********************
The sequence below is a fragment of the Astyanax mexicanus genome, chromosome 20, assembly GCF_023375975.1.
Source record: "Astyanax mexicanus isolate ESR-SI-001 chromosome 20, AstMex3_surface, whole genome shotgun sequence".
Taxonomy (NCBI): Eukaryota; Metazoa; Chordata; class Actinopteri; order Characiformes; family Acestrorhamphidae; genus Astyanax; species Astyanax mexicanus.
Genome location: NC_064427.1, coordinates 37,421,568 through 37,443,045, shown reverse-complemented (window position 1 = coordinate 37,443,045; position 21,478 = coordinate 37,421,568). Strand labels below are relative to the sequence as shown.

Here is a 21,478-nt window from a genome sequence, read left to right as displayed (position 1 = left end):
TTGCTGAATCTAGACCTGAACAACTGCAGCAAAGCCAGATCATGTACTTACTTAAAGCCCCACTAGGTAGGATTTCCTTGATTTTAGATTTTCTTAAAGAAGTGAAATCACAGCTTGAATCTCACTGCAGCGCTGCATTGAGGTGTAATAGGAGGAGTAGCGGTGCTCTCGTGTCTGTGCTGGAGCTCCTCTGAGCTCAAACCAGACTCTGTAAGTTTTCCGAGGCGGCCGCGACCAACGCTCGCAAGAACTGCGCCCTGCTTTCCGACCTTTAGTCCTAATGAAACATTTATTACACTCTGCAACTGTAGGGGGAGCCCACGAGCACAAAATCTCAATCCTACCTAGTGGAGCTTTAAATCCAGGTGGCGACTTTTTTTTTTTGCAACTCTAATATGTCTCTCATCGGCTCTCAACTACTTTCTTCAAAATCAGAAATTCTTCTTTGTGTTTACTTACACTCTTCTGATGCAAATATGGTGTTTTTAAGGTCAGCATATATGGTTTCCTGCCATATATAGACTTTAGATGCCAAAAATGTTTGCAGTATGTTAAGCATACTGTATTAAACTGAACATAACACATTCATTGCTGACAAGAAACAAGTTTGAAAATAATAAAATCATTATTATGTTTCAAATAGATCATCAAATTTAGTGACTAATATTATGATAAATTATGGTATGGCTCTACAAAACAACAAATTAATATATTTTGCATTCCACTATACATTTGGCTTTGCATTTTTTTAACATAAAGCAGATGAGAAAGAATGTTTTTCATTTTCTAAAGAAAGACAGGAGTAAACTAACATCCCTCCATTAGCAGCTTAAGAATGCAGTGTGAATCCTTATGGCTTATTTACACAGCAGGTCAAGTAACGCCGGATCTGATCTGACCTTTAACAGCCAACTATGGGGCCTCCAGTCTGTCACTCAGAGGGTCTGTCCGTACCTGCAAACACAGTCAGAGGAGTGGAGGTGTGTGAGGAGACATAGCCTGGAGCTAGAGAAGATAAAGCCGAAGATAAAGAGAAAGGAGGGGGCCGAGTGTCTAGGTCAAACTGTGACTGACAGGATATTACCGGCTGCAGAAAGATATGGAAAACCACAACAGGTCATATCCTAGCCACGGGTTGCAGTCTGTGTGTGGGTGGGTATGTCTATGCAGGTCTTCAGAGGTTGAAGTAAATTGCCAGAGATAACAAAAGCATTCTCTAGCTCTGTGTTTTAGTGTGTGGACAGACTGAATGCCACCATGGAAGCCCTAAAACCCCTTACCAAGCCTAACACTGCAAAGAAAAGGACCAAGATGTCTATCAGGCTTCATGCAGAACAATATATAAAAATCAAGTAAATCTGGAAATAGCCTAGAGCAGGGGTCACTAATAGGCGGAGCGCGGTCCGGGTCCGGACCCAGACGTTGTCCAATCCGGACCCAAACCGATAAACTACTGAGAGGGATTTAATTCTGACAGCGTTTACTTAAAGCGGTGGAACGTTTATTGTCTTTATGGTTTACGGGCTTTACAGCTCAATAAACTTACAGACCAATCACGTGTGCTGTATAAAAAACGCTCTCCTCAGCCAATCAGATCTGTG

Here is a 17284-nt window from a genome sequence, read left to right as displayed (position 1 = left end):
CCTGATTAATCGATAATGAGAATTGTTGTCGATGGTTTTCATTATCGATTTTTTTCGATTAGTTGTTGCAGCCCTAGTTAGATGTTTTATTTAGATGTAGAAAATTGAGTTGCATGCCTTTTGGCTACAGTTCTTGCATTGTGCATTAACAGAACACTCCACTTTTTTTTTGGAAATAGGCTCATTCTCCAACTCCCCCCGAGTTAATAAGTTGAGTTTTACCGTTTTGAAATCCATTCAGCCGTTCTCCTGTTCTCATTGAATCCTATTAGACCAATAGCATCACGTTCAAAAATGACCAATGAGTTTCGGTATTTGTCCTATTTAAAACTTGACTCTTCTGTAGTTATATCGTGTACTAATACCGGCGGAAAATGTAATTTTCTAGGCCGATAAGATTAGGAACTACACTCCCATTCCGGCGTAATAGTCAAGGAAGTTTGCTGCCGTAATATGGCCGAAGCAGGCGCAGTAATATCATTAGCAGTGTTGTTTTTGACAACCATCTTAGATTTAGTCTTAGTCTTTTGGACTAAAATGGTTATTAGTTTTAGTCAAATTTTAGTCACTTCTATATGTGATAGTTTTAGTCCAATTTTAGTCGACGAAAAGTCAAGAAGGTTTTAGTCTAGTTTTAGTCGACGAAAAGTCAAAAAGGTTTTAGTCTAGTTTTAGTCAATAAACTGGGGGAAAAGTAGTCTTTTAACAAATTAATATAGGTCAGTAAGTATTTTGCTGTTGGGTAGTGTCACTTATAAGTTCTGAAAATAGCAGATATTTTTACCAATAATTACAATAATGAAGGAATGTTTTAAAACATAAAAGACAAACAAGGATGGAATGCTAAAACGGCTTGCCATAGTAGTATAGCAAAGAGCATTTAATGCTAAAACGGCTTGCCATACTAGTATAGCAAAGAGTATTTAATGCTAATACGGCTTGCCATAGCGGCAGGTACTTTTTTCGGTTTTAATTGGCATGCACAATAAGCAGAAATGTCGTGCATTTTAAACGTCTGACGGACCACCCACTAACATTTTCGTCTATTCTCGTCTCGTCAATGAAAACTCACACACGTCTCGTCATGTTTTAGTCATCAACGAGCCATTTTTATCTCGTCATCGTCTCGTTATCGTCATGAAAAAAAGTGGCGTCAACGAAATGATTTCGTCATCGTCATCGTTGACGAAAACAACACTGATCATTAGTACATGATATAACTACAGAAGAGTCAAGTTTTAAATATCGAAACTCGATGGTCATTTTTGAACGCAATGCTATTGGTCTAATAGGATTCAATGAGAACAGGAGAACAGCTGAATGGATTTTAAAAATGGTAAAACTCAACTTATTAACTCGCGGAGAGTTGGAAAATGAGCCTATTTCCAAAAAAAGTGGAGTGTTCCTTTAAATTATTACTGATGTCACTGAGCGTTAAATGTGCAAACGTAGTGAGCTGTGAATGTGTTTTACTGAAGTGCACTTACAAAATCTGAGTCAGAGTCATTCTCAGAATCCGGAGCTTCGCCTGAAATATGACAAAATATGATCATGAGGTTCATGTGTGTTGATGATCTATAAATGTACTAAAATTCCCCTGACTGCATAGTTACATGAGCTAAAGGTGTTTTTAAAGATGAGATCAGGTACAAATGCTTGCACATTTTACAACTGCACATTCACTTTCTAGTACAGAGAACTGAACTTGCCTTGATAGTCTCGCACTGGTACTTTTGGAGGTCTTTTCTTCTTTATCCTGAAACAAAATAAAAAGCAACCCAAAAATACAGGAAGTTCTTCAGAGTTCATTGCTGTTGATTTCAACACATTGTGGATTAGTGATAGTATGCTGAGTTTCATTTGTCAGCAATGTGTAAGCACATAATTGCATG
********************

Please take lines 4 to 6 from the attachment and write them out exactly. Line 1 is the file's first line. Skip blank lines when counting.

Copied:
Genome location: NC_064427.1, coordinates 37,421,568 through 37,443,045, shown reverse-complemented (window position 1 = coordinate 37,443,045; position 21,478 = coordinate 37,421,568). Strand labels below are relative to the sequence as shown.

Here is a 21,478-nt window from a genome sequence, read left to right as displayed (position 1 = left end):
TTGCTGAATCTAGACCTGAACAACTGCAGCAAAGCCAGATCATGTACTTACTTAAAGCCCCACTAGGTAGGATTTCCTTGATTTTAGATTTTCTTAAAGAAGTGAAATCACAGCTTGAATCTCACTGCAGCGCTGCATTGAGGTGTAATAGGAGGAGTAGCGGTGCTCTCGTGTCTGTGCTGGAGCTCCTCTGAGCTCAAACCAGACTCTGTAAGTTTTCCGAGGCGGCCGCGACCAACGCTCGCAAGAACTGCGCCCTGCTTTCCGACCTTTAGTCCTAATGAAACATTTATTACACTCTGCAACTGTAGGGGGAGCCCACGAGCACAAAATCTCAATCCTACCTAGTGGAGCTTTAAATCCAGGTGGCGACTTTTTTTTTTTGCAACTCTAATATGTCTCTCATCGGCTCTCAACTACTTTCTTCAAAATCAGAAATTCTTCTTTGTGTTTACTTACACTCTTCTGATGCAAATATGGTGTTTTTAAGGTCAGCATATATGGTTTCCTGCCATATATAGACTTTAGATGCCAAAAATGTTTGCAGTATGTTAAGCATACTGTATTAAACTGAACATAACACATTCATTGCTGACAAGAAACAAGTTTGAAAATAATAAAATCATTATTATGTTTCAAATAGATCATCAAATTTAGTGACTAATATTATGATAAATTATGGTATGGCTCTACAAAACAACAAATTAATATATTTTGCATTCCACTATACATTTGGCTTTGCATTTTTTTAACATAAAGCAGATGAGAAAGAATGTTTTTCATTTTCTAAAGAAAGACAGGAGTAAACTAACATCCCTCCATTAGCAGCTTAAGAATGCAGTGTGAATCCTTATGGCTTATTTACACAGCAGGTCAAGTAACGCCGGATCTGATCTGACCTTTAACAGCCAACTATGGGGCCTCCAGTCTGTCACTCAGAGGGTCTGTCCGTACCTGCAAACACAGTCAGAGGAGTGGAGGTGTGTGAGGAGACATAGCCTGGAGCTAGAGAAGATAAAGCCGAAGATAAAGAGAAAGGAGGGGGCCGAGTGTCTAGGTCAAACTGTGACTGACAGGATATTACCGGCTGCAGAAAGATATGGAAAACCACAACAGGTCATATCCTAGCCACGGGTTGCAGTCTGTGTGTGGGTGGGTATGTCTATGCAGGTCTTCAGAGGTTGAAGTAAATTGCCAGAGATAACAAAAGCATTCTCTAGCTCTGTGTTTTAGTGTGTGGACAGACTGAATGCCACCATGGAAGCCCTAAAACCCCTTACCAAGCCTAACACTGCAAAGAAAAGGACCAAGATGTCTATCAGGCTTCATGCAGAACAATATATAAAAATCAAGTAAATCTGGAAATAGCCTAGAGCAGGGGTCACTAATAGGCGGAGCGCGGTCCGGGTCCGGACCCAGACGTTGTCCAATCCGGACCCAAACCGATAAACTACTGAGAGGGATTTAATTCTGACAGCGTTTACTTAAAGCGGTGGAACGTTTATTGTCTTTATGGTTTACGGGCTTTACAGCTCAATAAACTTACAGACCAATCACGTGTGCTGTATAAAAAACGCTCTCCTCAGCCAATCAGATCTGTG